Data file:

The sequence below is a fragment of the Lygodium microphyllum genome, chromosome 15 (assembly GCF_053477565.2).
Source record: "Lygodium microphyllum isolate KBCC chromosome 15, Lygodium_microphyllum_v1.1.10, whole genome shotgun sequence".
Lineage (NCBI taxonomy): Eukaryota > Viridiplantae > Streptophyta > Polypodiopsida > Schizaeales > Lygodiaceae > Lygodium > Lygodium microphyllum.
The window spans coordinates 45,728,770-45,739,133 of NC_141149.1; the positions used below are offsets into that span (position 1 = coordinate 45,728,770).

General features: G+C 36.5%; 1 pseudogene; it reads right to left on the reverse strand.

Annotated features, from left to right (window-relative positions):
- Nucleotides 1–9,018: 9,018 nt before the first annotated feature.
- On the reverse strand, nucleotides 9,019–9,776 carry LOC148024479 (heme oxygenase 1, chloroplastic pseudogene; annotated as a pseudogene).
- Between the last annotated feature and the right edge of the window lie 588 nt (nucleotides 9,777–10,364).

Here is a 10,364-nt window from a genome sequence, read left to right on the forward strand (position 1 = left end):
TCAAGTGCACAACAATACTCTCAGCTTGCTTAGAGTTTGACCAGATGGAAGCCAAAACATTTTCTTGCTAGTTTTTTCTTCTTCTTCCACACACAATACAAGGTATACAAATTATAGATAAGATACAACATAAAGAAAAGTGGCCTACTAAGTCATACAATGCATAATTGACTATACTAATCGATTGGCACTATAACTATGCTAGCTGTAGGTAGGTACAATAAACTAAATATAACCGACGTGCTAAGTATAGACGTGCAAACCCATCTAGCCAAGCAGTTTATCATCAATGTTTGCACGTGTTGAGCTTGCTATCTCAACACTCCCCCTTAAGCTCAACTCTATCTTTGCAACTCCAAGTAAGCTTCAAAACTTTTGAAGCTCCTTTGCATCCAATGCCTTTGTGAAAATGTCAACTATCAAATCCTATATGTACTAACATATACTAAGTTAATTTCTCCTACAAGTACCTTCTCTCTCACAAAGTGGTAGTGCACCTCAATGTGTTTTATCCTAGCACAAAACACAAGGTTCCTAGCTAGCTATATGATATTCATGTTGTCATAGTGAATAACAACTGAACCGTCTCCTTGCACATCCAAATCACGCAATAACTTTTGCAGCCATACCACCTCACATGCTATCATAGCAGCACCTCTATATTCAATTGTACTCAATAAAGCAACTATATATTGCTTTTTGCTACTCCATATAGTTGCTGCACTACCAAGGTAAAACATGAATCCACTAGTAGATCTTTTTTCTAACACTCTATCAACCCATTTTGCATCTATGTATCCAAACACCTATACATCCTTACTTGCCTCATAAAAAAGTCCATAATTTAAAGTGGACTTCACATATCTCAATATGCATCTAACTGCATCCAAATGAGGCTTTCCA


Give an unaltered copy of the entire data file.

The sequence below is a fragment of the Lygodium microphyllum genome, chromosome 15 (assembly GCF_053477565.2).
Source record: "Lygodium microphyllum isolate KBCC chromosome 15, Lygodium_microphyllum_v1.1.10, whole genome shotgun sequence".
Lineage (NCBI taxonomy): Eukaryota > Viridiplantae > Streptophyta > Polypodiopsida > Schizaeales > Lygodiaceae > Lygodium > Lygodium microphyllum.
The window spans coordinates 45,728,770-45,739,133 of NC_141149.1; the positions used below are offsets into that span (position 1 = coordinate 45,728,770).

General features: G+C 36.5%; 1 pseudogene; it reads right to left on the reverse strand.

Annotated features, from left to right (window-relative positions):
- Nucleotides 1–9,018: 9,018 nt before the first annotated feature.
- On the reverse strand, nucleotides 9,019–9,776 carry LOC148024479 (heme oxygenase 1, chloroplastic pseudogene; annotated as a pseudogene).
- Between the last annotated feature and the right edge of the window lie 588 nt (nucleotides 9,777–10,364).

Here is a 10,364-nt window from a genome sequence, read left to right on the forward strand (position 1 = left end):
TCAAGTGCACAACAATACTCTCAGCTTGCTTAGAGTTTGACCAGATGGAAGCCAAAACATTTTCTTGCTAGTTTTTTCTTCTTCTTCCACACACAATACAAGGTATACAAATTATAGATAAGATACAACATAAAGAAAAGTGGCCTACTAAGTCATACAATGCATAATTGACTATACTAATCGATTGGCACTATAACTATGCTAGCTGTAGGTAGGTACAATAAACTAAATATAACCGACGTGCTAAGTATAGACGTGCAAACCCATCTAGCCAAGCAGTTTATCATCAATGTTTGCACGTGTTGAGCTTGCTATCTCAACACTCCCCCTTAAGCTCAACTCTATCTTTGCAACTCCAAGTAAGCTTCAAAACTTTTGAAGCTCCTTTGCATCCAATGCCTTTGTGAAAATGTCAACTATCAAATCCTATATGTACTAACATATACTAAGTTAATTTCTCCTACAAGTACCTTCTCTCTCACAAAGTGGTAGTGCACCTCAATGTGTTTTATCCTAGCACAAAACACAAGGTTCCTAGCTAGCTATATGATATTCATGTTGTCATAGTGAATAACAACTGAACCGTCTCCTTGCACATCCAAATCACGCAATAACTTTTGCAGCCATACCACCTCACATGCTATCATAGCAGCACCTCTATATTCAATTGTACTCAATAAAGCAACTATATATTGCTTTTTGCTACTCCATATAGTTGCTGCACTACCAAGGTAAAACATGAATCCACTAGTAGATCTTTTTTCTAACACTCTATCAACCCATTTTGCATCTATGTATCCAAACACCTATACATCCTTACTTGCCTCATAAAAAAGTCCATAATTTAAAGTGGACTTCACATATCTCAATATGCATCTAACTGCATCCAAATGAGGCTTTCCA